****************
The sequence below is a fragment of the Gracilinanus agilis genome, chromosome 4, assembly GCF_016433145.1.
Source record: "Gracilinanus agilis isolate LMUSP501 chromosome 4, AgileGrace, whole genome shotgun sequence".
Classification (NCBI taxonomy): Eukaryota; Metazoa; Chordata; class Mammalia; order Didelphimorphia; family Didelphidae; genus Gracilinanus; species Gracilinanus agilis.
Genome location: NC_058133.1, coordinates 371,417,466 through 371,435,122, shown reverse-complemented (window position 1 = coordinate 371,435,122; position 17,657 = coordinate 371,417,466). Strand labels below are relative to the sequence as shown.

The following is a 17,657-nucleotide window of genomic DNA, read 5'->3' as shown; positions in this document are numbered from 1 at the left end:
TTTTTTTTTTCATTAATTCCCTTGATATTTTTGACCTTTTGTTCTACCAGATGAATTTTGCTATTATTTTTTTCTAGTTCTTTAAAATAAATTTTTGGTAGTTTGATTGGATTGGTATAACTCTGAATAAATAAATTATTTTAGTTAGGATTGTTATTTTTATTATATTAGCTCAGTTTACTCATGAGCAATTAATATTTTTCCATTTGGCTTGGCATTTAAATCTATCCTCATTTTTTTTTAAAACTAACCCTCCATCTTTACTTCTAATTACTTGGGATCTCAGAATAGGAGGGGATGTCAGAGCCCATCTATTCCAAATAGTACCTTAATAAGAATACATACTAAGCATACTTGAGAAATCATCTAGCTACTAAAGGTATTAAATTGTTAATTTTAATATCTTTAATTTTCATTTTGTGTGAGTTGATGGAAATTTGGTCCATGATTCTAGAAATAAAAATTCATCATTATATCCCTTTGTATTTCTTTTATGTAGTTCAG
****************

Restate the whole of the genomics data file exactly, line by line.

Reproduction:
The sequence below is a fragment of the Gracilinanus agilis genome, chromosome 4, assembly GCF_016433145.1.
Source record: "Gracilinanus agilis isolate LMUSP501 chromosome 4, AgileGrace, whole genome shotgun sequence".
Classification (NCBI taxonomy): Eukaryota; Metazoa; Chordata; class Mammalia; order Didelphimorphia; family Didelphidae; genus Gracilinanus; species Gracilinanus agilis.
Genome location: NC_058133.1, coordinates 371,417,466 through 371,435,122, shown reverse-complemented (window position 1 = coordinate 371,435,122; position 17,657 = coordinate 371,417,466). Strand labels below are relative to the sequence as shown.

The following is a 17,657-nucleotide window of genomic DNA, read 5'->3' as shown; positions in this document are numbered from 1 at the left end:
TTTTTTTTTTCATTAATTCCCTTGATATTTTTGACCTTTTGTTCTACCAGATGAATTTTGCTATTATTTTTTTCTAGTTCTTTAAAATAAATTTTTGGTAGTTTGATTGGATTGGTATAACTCTGAATAAATAAATTATTTTAGTTAGGATTGTTATTTTTATTATATTAGCTCAGTTTACTCATGAGCAATTAATATTTTTCCATTTGGCTTGGCATTTAAATCTATCCTCATTTTTTTTTAAAACTAACCCTCCATCTTTACTTCTAATTACTTGGGATCTCAGAATAGGAGGGGATGTCAGAGCCCATCTATTCCAAATAGTACCTTAATAAGAATACATACTAAGCATACTTGAGAAATCATCTAGCTACTAAAGGTATTAAATTGTTAATTTTAATATCTTTAATTTTCATTTTGTGTGAGTTGATGGAAATTTGGTCCATGATTCTAGAAATAAAAATTCATCATTATATCCCTTTGTATTTCTTTTATGTAGTTCAG